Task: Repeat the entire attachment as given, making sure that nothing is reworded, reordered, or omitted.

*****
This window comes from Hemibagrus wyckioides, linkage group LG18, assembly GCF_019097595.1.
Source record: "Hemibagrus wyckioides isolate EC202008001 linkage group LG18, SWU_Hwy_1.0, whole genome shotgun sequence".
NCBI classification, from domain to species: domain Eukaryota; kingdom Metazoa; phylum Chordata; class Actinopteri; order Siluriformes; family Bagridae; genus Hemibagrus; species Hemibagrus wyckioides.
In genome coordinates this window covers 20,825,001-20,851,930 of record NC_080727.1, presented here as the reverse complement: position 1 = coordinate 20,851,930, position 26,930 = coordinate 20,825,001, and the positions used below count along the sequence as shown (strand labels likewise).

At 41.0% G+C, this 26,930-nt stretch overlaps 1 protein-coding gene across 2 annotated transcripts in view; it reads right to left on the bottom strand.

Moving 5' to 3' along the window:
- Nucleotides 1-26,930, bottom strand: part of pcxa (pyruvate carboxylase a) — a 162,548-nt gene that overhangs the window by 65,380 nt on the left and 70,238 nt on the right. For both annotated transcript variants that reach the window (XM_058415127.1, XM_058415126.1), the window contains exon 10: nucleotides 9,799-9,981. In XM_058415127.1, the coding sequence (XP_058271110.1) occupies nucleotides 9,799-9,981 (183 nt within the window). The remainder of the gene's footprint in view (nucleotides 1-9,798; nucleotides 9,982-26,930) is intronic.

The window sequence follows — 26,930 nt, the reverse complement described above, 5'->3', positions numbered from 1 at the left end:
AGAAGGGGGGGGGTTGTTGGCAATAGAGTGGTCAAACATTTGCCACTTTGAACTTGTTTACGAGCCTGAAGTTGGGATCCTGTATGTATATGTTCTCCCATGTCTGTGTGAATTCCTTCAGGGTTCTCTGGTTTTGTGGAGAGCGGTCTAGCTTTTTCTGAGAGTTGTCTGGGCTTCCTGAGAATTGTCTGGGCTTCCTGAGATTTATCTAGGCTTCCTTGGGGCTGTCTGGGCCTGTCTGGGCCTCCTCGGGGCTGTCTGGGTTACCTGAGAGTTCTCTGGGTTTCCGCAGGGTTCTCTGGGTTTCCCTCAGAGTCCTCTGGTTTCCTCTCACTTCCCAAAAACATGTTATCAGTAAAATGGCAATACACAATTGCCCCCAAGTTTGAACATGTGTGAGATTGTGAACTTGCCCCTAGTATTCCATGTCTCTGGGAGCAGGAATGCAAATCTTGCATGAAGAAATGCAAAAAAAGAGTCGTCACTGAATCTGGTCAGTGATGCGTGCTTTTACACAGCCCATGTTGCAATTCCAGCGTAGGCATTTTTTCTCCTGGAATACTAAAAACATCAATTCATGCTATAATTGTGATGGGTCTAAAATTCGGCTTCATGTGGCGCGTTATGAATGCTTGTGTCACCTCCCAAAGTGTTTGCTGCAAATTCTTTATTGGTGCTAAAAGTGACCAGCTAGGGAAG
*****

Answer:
This window comes from Hemibagrus wyckioides, linkage group LG18, assembly GCF_019097595.1.
Source record: "Hemibagrus wyckioides isolate EC202008001 linkage group LG18, SWU_Hwy_1.0, whole genome shotgun sequence".
NCBI classification, from domain to species: domain Eukaryota; kingdom Metazoa; phylum Chordata; class Actinopteri; order Siluriformes; family Bagridae; genus Hemibagrus; species Hemibagrus wyckioides.
In genome coordinates this window covers 20,825,001-20,851,930 of record NC_080727.1, presented here as the reverse complement: position 1 = coordinate 20,851,930, position 26,930 = coordinate 20,825,001, and the positions used below count along the sequence as shown (strand labels likewise).

At 41.0% G+C, this 26,930-nt stretch overlaps 1 protein-coding gene across 2 annotated transcripts in view; it reads right to left on the bottom strand.

Moving 5' to 3' along the window:
- Nucleotides 1-26,930, bottom strand: part of pcxa (pyruvate carboxylase a) — a 162,548-nt gene that overhangs the window by 65,380 nt on the left and 70,238 nt on the right. For both annotated transcript variants that reach the window (XM_058415127.1, XM_058415126.1), the window contains exon 10: nucleotides 9,799-9,981. In XM_058415127.1, the coding sequence (XP_058271110.1) occupies nucleotides 9,799-9,981 (183 nt within the window). The remainder of the gene's footprint in view (nucleotides 1-9,798; nucleotides 9,982-26,930) is intronic.

The window sequence follows — 26,930 nt, the reverse complement described above, 5'->3', positions numbered from 1 at the left end:
AGAAGGGGGGGGGTTGTTGGCAATAGAGTGGTCAAACATTTGCCACTTTGAACTTGTTTACGAGCCTGAAGTTGGGATCCTGTATGTATATGTTCTCCCATGTCTGTGTGAATTCCTTCAGGGTTCTCTGGTTTTGTGGAGAGCGGTCTAGCTTTTTCTGAGAGTTGTCTGGGCTTCCTGAGAATTGTCTGGGCTTCCTGAGATTTATCTAGGCTTCCTTGGGGCTGTCTGGGCCTGTCTGGGCCTCCTCGGGGCTGTCTGGGTTACCTGAGAGTTCTCTGGGTTTCCGCAGGGTTCTCTGGGTTTCCCTCAGAGTCCTCTGGTTTCCTCTCACTTCCCAAAAACATGTTATCAGTAAAATGGCAATACACAATTGCCCCCAAGTTTGAACATGTGTGAGATTGTGAACTTGCCCCTAGTATTCCATGTCTCTGGGAGCAGGAATGCAAATCTTGCATGAAGAAATGCAAAAAAAGAGTCGTCACTGAATCTGGTCAGTGATGCGTGCTTTTACACAGCCCATGTTGCAATTCCAGCGTAGGCATTTTTTCTCCTGGAATACTAAAAACATCAATTCATGCTATAATTGTGATGGGTCTAAAATTCGGCTTCATGTGGCGCGTTATGAATGCTTGTGTCACCTCCCAAAGTGTTTGCTGCAAATTCTTTATTGGTGCTAAAAGTGACCAGCTAGGGAAG